After seven years of failed attempts I finally got my girlfriend to visit the British Museum. One particular piece in the Greek section caught my interest.
Of particular note is the posture of the man fighting the centaur. First of all, note how his leg is hooked around the foreleg of the centaur. You will see this particular leg action in many contexts, one of the most familiar perhaps being in Highland dancing. This is one of those examples of a dance move that is also used as training for a combat move. In combat this swift leg raise can be used to avoid a low strike. The leg action is also used in Highland wrestling and other martial arts as a tripping action. This is what the sculptor has portrayed here, although its effectiveness against a quadruped is doubtful! As well as pulling a leg aside this leg position can be used another way. The toe touches the ground for additional stability and the straightening of the leg used to displace the foe’s leg and shift their balance.
The position of the man’s right hand is also notable. His fist is inverted and he appears to be striking the centaur’s temple. Recently I had watched a Hong Kong movie called “Dragon”. A major plot point was that one character made use of a distinctive strike to the temple. He struck with his fist inverted, using the tip of his thumb, the thumb clamped across the top of his fist.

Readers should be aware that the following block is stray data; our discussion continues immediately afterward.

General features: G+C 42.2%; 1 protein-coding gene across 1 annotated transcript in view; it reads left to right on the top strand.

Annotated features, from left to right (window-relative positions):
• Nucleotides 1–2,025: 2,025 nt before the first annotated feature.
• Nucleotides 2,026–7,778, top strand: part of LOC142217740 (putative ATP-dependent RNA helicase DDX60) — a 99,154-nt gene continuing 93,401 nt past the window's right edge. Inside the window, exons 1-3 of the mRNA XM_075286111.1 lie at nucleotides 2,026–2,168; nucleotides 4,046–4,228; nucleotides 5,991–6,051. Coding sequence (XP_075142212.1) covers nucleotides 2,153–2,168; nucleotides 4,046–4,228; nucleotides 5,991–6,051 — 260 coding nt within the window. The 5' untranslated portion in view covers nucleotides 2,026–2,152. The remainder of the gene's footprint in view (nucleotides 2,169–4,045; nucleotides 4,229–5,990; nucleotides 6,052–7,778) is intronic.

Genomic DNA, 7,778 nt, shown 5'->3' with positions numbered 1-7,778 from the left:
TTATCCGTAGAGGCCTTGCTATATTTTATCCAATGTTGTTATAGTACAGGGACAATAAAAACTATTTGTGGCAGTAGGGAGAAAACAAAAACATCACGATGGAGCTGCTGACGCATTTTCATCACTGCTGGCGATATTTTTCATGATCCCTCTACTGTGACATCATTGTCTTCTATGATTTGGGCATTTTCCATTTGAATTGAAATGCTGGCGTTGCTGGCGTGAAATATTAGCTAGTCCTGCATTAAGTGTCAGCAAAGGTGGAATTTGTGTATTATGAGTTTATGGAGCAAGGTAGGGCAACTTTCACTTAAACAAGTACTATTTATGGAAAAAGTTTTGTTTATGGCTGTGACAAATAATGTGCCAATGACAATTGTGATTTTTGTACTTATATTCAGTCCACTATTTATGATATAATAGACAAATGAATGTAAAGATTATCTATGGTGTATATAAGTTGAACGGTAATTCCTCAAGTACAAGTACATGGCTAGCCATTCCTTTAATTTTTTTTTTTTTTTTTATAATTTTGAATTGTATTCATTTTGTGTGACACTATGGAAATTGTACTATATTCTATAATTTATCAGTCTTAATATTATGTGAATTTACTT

The technique portrayed by the sculptor is also reminiscent of the punch Jack Dempsey calls the “corkscrew hook”. Readers who had read my book will know that the corkscrew is a technique for coming outside and over an opponent’s guard. This use is consistent with the position of the centaur’s left arm. The man has been grabbed by the throat so counters with a punch to the temple from the outside gate. One of Erle Montaigue’s books has effectively the same technique executed from the “White Crane Spreads Wings” posture. Erle describes it as one of the most powerful punches of any martial art since it is entirely circular in its execution. The fist finishes in an inverted position since this is the most energy efficient and relaxed way to make this punch. No muscular tension is created keeping the palm in an orientation that it does not need to be.
Erle’s example of an application was as follows. An attack with the left hand is deflected to the left with the right hand. The left hand takes over control, taking the defender to the outside gate. The right hand drops down and circles up and in to hit over the arm at the temple. My personal recommendation would be to make this as a palm-strike.